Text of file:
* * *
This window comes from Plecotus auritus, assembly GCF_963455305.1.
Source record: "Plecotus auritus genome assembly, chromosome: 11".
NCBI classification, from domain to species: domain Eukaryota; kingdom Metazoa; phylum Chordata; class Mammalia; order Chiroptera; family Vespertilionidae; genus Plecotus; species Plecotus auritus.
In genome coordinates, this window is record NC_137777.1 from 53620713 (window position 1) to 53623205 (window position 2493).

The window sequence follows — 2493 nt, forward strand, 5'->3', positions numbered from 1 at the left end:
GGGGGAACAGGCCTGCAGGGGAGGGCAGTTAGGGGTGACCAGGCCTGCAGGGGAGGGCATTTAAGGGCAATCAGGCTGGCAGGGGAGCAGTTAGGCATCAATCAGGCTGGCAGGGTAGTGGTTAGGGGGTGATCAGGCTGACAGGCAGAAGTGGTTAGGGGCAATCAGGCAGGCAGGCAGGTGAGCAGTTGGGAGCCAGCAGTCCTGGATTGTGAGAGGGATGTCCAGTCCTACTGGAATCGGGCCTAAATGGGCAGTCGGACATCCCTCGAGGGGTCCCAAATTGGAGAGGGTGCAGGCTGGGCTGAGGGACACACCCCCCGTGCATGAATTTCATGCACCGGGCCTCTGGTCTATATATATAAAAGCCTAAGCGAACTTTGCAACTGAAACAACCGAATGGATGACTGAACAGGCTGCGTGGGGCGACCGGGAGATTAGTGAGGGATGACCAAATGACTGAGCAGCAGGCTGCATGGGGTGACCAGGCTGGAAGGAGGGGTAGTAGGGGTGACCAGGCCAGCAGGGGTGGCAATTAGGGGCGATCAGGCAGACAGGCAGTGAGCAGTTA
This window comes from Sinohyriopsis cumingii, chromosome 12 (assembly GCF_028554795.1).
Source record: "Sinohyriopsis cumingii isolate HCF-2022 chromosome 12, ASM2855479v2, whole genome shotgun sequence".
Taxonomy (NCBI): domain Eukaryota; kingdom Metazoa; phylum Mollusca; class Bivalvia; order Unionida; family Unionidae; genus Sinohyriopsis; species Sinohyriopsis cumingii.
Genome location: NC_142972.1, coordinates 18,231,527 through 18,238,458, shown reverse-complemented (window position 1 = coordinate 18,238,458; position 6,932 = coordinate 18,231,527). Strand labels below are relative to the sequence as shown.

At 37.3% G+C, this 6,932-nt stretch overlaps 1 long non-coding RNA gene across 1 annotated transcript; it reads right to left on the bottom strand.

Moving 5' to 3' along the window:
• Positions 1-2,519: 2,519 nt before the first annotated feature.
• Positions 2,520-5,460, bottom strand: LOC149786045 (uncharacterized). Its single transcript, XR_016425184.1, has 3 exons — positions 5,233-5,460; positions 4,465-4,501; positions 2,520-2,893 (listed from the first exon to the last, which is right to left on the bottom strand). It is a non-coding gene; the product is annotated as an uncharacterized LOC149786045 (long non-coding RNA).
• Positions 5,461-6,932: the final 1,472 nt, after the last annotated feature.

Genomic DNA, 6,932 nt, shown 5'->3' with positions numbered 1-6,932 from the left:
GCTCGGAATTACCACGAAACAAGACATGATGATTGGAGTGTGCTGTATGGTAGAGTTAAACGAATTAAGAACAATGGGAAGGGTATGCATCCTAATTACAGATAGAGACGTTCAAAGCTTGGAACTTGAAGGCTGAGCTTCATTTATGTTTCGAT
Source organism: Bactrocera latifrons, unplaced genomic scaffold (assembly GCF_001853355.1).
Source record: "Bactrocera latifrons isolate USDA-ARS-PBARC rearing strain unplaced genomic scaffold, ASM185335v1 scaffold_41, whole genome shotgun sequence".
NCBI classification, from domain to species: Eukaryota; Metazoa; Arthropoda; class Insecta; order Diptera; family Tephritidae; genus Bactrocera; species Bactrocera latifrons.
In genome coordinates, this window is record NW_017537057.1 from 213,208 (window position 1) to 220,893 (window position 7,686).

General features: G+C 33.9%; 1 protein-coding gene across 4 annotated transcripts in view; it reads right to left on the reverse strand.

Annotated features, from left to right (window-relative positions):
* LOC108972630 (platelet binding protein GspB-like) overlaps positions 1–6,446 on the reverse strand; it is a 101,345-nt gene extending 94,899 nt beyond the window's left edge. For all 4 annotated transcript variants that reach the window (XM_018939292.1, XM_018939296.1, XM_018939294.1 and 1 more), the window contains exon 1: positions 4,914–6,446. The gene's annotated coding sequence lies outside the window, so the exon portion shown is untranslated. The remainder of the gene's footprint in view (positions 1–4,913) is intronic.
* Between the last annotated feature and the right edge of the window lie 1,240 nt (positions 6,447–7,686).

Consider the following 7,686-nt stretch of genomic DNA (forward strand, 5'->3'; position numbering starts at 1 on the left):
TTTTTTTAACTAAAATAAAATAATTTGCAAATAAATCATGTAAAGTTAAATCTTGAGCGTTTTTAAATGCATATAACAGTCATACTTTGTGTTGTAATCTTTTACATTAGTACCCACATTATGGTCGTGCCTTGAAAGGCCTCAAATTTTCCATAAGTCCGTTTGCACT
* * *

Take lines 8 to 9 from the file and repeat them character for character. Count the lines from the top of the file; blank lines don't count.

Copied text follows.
Source record: "Sinohyriopsis cumingii isolate HCF-2022 chromosome 12, ASM2855479v2, whole genome shotgun sequence".
Taxonomy (NCBI): domain Eukaryota; kingdom Metazoa; phylum Mollusca; class Bivalvia; order Unionida; family Unionidae; genus Sinohyriopsis; species Sinohyriopsis cumingii.